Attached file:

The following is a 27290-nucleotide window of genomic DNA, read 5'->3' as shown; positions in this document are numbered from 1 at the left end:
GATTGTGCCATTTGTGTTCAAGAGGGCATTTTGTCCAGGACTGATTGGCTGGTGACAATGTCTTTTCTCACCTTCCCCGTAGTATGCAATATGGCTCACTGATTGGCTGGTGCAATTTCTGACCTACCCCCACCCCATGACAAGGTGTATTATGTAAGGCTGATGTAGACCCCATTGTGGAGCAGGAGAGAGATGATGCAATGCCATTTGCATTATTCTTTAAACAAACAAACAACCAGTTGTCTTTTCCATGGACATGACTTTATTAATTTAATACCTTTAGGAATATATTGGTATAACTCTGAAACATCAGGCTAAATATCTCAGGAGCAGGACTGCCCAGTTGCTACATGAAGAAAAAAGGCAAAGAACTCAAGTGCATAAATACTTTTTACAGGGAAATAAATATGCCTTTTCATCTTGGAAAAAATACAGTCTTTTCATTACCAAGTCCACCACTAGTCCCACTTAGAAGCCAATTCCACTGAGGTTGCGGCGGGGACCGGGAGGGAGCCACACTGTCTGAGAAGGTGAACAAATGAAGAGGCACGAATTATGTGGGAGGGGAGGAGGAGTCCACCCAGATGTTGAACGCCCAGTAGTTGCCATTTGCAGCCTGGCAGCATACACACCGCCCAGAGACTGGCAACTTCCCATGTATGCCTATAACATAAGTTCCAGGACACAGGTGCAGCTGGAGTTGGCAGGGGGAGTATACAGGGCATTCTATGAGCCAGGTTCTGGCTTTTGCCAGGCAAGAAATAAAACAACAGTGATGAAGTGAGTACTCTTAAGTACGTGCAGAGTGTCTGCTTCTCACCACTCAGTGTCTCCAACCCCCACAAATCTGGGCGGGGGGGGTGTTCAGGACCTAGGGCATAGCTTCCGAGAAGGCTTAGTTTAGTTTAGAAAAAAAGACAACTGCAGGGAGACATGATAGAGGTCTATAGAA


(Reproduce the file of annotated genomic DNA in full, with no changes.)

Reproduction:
The following is a 27290-nucleotide window of genomic DNA, read 5'->3' as shown; positions in this document are numbered from 1 at the left end:
GATTGTGCCATTTGTGTTCAAGAGGGCATTTTGTCCAGGACTGATTGGCTGGTGACAATGTCTTTTCTCACCTTCCCCGTAGTATGCAATATGGCTCACTGATTGGCTGGTGCAATTTCTGACCTACCCCCACCCCATGACAAGGTGTATTATGTAAGGCTGATGTAGACCCCATTGTGGAGCAGGAGAGAGATGATGCAATGCCATTTGCATTATTCTTTAAACAAACAAACAACCAGTTGTCTTTTCCATGGACATGACTTTATTAATTTAATACCTTTAGGAATATATTGGTATAACTCTGAAACATCAGGCTAAATATCTCAGGAGCAGGACTGCCCAGTTGCTACATGAAGAAAAAAGGCAAAGAACTCAAGTGCATAAATACTTTTTACAGGGAAATAAATATGCCTTTTCATCTTGGAAAAAATACAGTCTTTTCATTACCAAGTCCACCACTAGTCCCACTTAGAAGCCAATTCCACTGAGGTTGCGGCGGGGACCGGGAGGGAGCCACACTGTCTGAGAAGGTGAACAAATGAAGAGGCACGAATTATGTGGGAGGGGAGGAGGAGTCCACCCAGATGTTGAACGCCCAGTAGTTGCCATTTGCAGCCTGGCAGCATACACACCGCCCAGAGACTGGCAACTTCCCATGTATGCCTATAACATAAGTTCCAGGACACAGGTGCAGCTGGAGTTGGCAGGGGGAGTATACAGGGCATTCTATGAGCCAGGTTCTGGCTTTTGCCAGGCAAGAAATAAAACAACAGTGATGAAGTGAGTACTCTTAAGTACGTGCAGAGTGTCTGCTTCTCACCACTCAGTGTCTCCAACCCCCACAAATCTGGGCGGGGGGGGTGTTCAGGACCTAGGGCATAGCTTCCGAGAAGGCTTAGTTTAGTTTAGAAAAAAAGACAACTGCAGGGAGACATGATAGAGGTCTATAGAA